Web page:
The Ditsong National Museum of Natural History is the only natural history museum in Gauteng and one of the largest in South Africa. It is unique in that it is the only institute in South Africa that offers the local, national and international community the opportunity to view its collections including original fossil material usually denied the public.


Educational Programmes

A comprehensive series of programmes and conducted tours is offered to schools, students and tourists in various South African languages. All education programmes are aligned to CAPS (Curriculum and Assessment Policy Statement). Booking is essential to participate in these activities. Please use e-mail to contact us while our phone system is being upgraded –

Discovery Centre

A hands-on activity centre, where the five human senses are used to discover the wonders of nature, offering an invaluable educational adventure. It affords easy access for wheelchairs and display texts are also transcribed in Braille. This centre is ideal for younger learners that are eager to explore with their hands.

Public Programmes

Throughout the year talks are held at the Museum by various established researchers and scientists. Please check back regularly with the “Upcoming events” page or contact the Public Programmes Department.

Museum View


The Ditsong National Museum of Natural History researchers, as well as scientists from other institutions doing research can submit scientific papers to the annals. The major publications are the Annals of the Ditsong National Museum of Natural History and the Monograph series.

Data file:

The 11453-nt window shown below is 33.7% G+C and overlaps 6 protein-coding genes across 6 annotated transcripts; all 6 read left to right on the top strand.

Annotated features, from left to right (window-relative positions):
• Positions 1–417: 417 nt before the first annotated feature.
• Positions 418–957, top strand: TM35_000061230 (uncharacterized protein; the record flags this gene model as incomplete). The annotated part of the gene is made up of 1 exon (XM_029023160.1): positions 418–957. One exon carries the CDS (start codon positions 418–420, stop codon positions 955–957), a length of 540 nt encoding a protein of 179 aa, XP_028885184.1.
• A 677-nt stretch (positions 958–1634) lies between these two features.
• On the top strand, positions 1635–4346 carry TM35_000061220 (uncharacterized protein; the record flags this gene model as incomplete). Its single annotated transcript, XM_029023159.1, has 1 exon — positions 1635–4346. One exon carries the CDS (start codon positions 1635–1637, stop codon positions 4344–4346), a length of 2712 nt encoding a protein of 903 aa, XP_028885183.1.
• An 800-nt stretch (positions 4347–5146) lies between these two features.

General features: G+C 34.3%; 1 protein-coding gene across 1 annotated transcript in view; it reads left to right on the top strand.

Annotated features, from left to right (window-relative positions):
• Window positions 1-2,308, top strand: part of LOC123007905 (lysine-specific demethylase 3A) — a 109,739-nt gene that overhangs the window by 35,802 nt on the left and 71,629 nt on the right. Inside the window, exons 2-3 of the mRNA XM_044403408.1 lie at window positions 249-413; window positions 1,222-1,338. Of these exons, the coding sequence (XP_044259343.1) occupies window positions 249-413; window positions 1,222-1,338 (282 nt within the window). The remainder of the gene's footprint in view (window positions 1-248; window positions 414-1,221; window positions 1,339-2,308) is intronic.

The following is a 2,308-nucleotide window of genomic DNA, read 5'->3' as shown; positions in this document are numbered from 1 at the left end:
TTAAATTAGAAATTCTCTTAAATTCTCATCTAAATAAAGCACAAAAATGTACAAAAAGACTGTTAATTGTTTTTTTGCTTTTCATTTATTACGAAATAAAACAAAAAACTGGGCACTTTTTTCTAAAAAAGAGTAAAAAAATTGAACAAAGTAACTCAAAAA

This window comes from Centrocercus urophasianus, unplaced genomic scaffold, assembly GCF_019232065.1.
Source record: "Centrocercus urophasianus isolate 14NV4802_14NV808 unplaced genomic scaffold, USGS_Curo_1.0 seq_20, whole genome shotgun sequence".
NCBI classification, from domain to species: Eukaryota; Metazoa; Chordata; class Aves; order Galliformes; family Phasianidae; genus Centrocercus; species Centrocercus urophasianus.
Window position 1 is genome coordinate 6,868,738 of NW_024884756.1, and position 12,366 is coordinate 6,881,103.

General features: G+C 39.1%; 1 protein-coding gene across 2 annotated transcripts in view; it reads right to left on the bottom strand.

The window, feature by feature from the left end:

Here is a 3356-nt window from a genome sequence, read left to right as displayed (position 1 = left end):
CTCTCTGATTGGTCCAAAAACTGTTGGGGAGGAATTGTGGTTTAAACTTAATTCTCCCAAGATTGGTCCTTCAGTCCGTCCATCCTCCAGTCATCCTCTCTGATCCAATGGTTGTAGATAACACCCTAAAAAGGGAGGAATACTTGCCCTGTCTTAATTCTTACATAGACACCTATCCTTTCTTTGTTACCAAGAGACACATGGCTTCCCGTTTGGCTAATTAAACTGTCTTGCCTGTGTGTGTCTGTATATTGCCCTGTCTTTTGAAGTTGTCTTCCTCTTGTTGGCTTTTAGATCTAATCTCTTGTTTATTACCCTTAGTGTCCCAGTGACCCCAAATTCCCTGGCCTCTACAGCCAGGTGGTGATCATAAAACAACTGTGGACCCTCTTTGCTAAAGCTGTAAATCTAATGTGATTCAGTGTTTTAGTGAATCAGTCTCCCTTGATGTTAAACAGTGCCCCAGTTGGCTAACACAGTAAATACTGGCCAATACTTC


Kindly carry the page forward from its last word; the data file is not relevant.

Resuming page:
The Museum has exchange agreements with a large number of scientific institutions, both abroad and in South Africa and 342 copies of the Annals of the Ditsong National Museum of Natural History and 280 copies of the Monographs of the Ditsong National Museum of Natural History are distributed annually. Up to 2010 the annals were known as the Annals of the Transvaal Museum. For quality control of documents, articles, news releases and reports, please contact: Dr Martin Krüger at

 Admission Fees

Prices for Adults, Learners, Senior Citizens and Discovery Centre


R40.00 p/p
Children (Accompanied by parents)
R20.00 p/p
SA Senior Citizens
R20.00 p/p
Students (guided tour)
Students (own tour)
R25.00 p/p
R20.00 p/p
Free Entry for Educator: per group of 30 learners
R20.00 p/p
Free Entry for Educator: per group of 30 learners
R20.00 p/p
Discovery Centre
R25.00 p/p
Behind the scenes tour
R50.00 p/p
Night tour
R150.00 p/p
Discovery + Museum
R40.00 p/p
Guided tour
Additional R5 to approporiate tariff

Contact Information

Physical Address:
432 Paul Kruger Street Pretoria 0001

GPS Coordinates:
S 25° 45’ 11.2” E 28° 11’ 21.6”

Contact numbers:
012 492 1358
012 492 5708 – from March 2018
Admission: Daily:
08:00 – 16:00
(Except Christmas Day and Good Friday)